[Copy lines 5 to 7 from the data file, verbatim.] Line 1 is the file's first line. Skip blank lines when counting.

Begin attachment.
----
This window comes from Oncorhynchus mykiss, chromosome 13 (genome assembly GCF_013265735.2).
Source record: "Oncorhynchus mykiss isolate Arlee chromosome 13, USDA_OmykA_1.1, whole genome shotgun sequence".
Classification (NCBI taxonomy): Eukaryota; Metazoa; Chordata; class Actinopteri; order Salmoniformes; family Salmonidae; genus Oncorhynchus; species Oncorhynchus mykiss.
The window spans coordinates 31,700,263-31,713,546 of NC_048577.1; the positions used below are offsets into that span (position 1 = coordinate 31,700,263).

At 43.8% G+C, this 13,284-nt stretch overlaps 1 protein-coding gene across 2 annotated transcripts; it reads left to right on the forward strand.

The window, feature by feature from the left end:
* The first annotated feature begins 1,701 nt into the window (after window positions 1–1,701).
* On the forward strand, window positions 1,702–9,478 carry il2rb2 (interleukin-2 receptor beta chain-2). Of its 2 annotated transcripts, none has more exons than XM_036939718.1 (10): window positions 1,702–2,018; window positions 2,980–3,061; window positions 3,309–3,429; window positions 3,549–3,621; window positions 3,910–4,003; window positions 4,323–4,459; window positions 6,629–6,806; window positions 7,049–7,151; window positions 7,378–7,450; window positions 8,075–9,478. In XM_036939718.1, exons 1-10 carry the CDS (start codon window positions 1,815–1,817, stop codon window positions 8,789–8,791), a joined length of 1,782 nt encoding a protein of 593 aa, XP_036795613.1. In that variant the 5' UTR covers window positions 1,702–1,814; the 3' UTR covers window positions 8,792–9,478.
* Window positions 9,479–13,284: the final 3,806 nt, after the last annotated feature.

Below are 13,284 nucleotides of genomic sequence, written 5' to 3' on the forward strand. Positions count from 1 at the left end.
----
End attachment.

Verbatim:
At 43.8% G+C, this 13,284-nt stretch overlaps 1 protein-coding gene across 2 annotated transcripts; it reads left to right on the forward strand.

The window, feature by feature from the left end:
* The first annotated feature begins 1,701 nt into the window (after window positions 1–1,701).